Challenge: Tradeshows can be an effective component of a marketing plan, or they can be a black hole for time and money. The challenge comes in determining one from the other.
A number of years ago, tradeshows were a place where business deals were struck and sales contracts were signed. Since the dot-com burst and the 9/11 tragedy, there has been a general downturn in tradeshow attendance. There are divergent objectives from every source: attendees, exhibiting vendors, resellers, consultants, job seekers and others. How do you determine if whether or not to attend a show?
The primary benefits of a tradeshow for the exhibitor include a multitude of opportunities, such as: sales leads, reseller recruitment, press/analyst relations, employee recruitment, awards and competitive assessment. There are certainly additional advantages, but these cover the main benefits. Creating a list of all the direct and indirect costs for a show is relatively straight-forward: floor space, travel, booth rental/creation, travel, shipping, demo development, signage, etc. The challenge is quantifying the benefits before you agree to exhibit. Create a list of measures you will use to evaluate the show before you sign up, such as:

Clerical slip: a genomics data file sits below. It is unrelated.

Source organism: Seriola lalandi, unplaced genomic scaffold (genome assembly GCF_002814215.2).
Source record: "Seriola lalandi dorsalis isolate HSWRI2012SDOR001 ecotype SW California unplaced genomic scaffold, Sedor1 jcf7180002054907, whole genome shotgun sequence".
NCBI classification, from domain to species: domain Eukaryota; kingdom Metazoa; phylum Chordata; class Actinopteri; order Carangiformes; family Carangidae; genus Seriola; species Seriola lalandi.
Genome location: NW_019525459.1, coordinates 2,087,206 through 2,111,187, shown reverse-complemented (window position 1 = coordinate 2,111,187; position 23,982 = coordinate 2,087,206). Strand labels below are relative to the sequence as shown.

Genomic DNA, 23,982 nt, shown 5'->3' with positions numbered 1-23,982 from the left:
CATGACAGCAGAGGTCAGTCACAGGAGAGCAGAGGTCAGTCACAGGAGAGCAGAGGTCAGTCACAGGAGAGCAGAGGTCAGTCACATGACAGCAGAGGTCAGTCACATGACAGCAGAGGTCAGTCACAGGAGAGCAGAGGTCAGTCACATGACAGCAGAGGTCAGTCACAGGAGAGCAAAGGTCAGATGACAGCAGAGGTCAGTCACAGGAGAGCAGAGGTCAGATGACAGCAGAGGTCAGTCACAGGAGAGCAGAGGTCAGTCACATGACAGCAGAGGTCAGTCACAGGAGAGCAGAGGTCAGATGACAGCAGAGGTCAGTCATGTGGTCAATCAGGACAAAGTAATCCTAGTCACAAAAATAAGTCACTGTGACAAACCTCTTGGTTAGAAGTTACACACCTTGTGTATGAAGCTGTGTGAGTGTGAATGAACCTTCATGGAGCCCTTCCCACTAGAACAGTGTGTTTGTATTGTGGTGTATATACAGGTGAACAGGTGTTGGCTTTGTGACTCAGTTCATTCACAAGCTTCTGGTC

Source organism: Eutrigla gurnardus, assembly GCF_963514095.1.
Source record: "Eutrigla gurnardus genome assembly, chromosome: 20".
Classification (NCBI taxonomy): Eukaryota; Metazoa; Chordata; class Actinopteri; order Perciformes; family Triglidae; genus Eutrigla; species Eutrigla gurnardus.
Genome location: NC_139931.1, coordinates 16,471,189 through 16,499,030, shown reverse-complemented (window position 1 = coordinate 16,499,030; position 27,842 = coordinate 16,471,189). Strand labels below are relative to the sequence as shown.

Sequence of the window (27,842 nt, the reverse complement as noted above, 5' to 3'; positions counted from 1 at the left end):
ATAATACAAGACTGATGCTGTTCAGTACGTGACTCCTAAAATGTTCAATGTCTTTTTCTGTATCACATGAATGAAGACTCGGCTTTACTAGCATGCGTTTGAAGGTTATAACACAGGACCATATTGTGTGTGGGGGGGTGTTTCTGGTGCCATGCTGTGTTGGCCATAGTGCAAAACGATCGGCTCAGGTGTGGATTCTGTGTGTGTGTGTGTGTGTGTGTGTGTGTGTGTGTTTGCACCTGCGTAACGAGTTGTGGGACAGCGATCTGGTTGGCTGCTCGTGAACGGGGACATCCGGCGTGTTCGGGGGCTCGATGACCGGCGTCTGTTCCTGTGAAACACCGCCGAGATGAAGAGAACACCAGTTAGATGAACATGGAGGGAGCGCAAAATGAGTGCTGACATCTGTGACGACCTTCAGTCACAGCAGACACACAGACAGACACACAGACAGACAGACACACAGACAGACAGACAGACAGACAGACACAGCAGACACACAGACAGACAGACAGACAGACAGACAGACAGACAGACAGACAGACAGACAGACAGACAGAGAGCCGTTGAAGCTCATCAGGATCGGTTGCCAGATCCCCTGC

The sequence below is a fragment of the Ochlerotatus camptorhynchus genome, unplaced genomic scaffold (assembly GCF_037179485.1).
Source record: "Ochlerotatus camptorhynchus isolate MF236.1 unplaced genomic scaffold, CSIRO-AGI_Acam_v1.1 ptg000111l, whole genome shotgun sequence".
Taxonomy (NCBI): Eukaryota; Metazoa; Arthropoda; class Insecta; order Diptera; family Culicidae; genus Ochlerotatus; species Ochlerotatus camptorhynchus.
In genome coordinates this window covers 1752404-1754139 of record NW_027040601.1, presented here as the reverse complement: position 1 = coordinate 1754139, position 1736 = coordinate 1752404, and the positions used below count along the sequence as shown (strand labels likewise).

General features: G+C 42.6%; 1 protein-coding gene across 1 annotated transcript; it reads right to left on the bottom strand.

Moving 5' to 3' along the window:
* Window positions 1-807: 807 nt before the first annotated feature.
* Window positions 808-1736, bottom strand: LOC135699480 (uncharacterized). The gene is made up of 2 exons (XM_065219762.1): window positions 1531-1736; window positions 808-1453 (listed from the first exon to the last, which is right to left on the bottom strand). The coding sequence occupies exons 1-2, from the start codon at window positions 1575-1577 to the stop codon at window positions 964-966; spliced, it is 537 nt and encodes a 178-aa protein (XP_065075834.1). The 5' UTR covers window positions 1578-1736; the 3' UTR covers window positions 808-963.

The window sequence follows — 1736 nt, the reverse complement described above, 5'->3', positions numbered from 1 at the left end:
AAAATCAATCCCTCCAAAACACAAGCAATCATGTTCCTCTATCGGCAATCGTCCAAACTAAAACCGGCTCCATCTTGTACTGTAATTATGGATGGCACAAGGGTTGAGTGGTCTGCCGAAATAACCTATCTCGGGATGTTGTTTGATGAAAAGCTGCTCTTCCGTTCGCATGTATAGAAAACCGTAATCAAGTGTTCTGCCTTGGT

- Sales Leads/Opportunities: # leads, # opportunities and revenue
- Reseller development: # new resellers, training of current resellers, reseller program rollout
- Employee recruitment: # of interviews, # hires
- Awards: specific awards your organization will qualify for and apply for, with a good shot at winning
- Press/Analysts: # briefings, # articles,
- Consultants: # briefings, # sign ups
Once you decide to attend, you’ll need a detailed show plan that takes into account who is attending, their function and what you expect from them. You can’t achieve your goals without specific action plans designed to address each of the show dates.
Also, keep in mind there’s a benefit to continuity—attending the show year after year, that is. Your second attendance at the show will be much better than the first – as long as you take detailed notes and perform a post mortem with input by all involved – from sales, channels, marketing, etc. Generally speaking, I would recommend doing fewer shows and doing them more completely with the analysis above. Year over year, you will have a stable of shows that work very well for the company and can then experiment with a few new shows each year. Sure, some will be duds, but others will turn into long-term successes that will add significant value. At the end of each show, ask yourself – did we get the value we expected? This will guide not only your decision on whether to attend again, but also on which other shows may perform well in the future.
Lesson: Less is more. Select fewer shows but analyze them completely before attending, and perform a post mortem every time to see if you achieved your objectives.